Living With Earthquakes and Their Aftermath by Rosie Belton          $35
Rosie Belton uses captures with intimacy and immediacy the earthquakes experienced by the people of Canterbury. Nothing could have prepared her, she says, for the severity of the quakes, starting with the first one in 2010, and then the ongoing disruption over the next six years: the grinding reality of living through so many months of shaking and the after-effects. Like many creative individuals, Belton found that writing about those terrible events as they unfolded developed into a coping mechanism. And now, the result of her careful record-keeping and reflections can be read and appreciated by others whose lives have been affected by similarly unwanted change. 
"I am reminded of what Harold Nicholson wrote about London during the Blitz: the same uncertainty as to what horror was going to happen next.” – Michael Palin
>> Come and hear Rosie Belton speak. The Suter (Bridge Street). Wednesday 10 April, 5:30 PM
Harsu and the Werestoat by Barbara Else        $20
Harsu has five droplets of god blood and a treasured cloak to remember his father by. Now his father is gone, he lives with his mother, his only friend an old onager donkey. And something is not right with Harsu's mother. She has started kidnapping children, and sometimes her skin grows a soft down, little sharp ears emerge, and she turns into a horrible stoat. Harsu doesn't know if five godlet drops are enough to help him rescue the kidnapped children and turn his own mother to good. And now that he is twelve, he too might be becoming a were-animal.
The Creativity Code: How AI is learning to write, paint and think by Marcus du Sautoy         $37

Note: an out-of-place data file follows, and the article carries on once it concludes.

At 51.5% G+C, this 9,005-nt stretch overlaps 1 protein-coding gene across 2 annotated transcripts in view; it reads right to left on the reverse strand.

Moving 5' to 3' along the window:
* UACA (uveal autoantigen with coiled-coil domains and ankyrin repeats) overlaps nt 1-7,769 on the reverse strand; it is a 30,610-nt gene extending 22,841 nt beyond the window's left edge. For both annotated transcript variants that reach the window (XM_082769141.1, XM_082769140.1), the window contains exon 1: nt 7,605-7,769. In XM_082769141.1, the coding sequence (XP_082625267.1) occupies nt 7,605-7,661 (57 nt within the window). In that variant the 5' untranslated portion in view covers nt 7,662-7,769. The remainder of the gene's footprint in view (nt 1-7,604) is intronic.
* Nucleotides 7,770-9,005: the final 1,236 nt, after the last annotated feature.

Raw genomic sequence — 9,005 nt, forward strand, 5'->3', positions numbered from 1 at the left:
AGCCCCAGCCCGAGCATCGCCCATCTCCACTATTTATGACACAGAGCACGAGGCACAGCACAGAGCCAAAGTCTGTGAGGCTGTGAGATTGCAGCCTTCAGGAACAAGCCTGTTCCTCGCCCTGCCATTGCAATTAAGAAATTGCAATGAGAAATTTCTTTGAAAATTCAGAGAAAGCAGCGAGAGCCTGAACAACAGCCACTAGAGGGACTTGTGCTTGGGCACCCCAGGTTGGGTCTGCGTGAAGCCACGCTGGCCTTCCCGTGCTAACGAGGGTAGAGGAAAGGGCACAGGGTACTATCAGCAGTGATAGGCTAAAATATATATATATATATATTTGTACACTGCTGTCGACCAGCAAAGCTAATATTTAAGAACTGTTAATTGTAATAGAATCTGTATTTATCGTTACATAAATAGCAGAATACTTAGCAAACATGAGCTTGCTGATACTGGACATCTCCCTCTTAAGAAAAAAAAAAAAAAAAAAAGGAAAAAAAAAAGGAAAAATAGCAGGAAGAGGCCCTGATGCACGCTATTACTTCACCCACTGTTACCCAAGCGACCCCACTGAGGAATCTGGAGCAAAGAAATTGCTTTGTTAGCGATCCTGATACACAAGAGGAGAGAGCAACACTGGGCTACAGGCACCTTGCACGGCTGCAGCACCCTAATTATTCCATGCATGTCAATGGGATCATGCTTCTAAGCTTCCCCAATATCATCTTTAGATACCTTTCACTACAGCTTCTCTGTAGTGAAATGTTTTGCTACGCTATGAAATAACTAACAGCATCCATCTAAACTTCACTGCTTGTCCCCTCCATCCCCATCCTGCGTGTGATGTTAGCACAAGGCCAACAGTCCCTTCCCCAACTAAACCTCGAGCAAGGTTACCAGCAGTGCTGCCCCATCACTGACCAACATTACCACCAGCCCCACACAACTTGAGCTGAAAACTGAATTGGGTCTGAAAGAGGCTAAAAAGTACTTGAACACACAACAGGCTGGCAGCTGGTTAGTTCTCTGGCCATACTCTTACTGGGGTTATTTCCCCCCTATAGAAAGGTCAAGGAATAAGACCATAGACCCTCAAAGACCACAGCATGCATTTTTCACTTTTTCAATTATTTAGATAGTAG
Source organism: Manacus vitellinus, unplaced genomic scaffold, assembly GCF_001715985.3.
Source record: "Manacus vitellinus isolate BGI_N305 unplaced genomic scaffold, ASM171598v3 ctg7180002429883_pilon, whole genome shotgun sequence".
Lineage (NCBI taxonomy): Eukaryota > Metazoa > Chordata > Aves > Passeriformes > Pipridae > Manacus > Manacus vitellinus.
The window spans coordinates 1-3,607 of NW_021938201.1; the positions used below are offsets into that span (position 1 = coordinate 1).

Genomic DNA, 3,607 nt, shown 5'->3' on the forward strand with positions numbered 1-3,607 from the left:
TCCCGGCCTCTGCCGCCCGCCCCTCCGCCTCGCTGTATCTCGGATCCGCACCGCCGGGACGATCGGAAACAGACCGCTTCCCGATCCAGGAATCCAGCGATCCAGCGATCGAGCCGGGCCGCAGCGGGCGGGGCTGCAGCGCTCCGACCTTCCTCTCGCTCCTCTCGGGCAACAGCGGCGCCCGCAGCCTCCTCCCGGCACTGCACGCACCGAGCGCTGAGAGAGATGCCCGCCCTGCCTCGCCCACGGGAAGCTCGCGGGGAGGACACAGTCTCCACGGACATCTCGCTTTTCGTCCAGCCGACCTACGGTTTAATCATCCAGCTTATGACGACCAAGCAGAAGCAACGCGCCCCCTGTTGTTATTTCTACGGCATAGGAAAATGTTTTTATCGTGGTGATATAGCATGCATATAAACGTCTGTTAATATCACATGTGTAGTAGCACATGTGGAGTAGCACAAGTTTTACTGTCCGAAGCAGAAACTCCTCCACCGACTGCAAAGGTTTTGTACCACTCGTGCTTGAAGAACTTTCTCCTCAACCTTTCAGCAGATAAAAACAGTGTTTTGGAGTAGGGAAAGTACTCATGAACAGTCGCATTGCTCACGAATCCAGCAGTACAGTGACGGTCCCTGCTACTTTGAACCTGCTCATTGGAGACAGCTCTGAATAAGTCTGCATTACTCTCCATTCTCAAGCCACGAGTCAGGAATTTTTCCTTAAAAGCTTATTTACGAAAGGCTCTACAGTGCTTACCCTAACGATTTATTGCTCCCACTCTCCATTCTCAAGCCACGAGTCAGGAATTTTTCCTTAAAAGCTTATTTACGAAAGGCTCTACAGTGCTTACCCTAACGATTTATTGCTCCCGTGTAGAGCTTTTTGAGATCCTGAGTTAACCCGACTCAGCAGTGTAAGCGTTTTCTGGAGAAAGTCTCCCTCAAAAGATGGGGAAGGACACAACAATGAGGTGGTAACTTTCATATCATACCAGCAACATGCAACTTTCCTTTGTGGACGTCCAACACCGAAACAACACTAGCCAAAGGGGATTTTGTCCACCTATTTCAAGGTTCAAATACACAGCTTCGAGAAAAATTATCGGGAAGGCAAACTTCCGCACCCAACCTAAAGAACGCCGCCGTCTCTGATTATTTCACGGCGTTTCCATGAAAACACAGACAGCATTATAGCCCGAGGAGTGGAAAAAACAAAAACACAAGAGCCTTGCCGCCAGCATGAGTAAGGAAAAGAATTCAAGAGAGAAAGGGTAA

Can machines be creative? Will they soon be able to learn from the art that moves us, and understand what distinguishes it from the mundane? Du Sautoy examines the nature of creativity, as well as providing an essential guide into how algorithms work, and the mathematical rules underpinning them. He asks how much of our emotional response to art is a product of our brains reacting to pattern and structure, and exactly what it is to be creative in mathematics, art, language and music. 
>> Too dangerous to release? 
The Boy at the Back of the Class by Onjali Q. Rauf        $18
"There used to be an empty chair at the back of my class, but now a new boy called Ahmet is sitting in it. He's nine years old (just like me), but he's very strange. He never talks and never smiles and doesn't like sweets - not even lemon sherbets, which are my favourite! But then I learned the truth: Ahmet really isn't very strange at all. He's a refugee who's run away from a War. A real one. With bombs and fires and bullies that hurt people. And the more I find out about him, the more I want to help." 
>> The book has just won the Waterstones Children's Book Prize

Pagan Light: Dreams and beauty in Capri by Jamie James     $48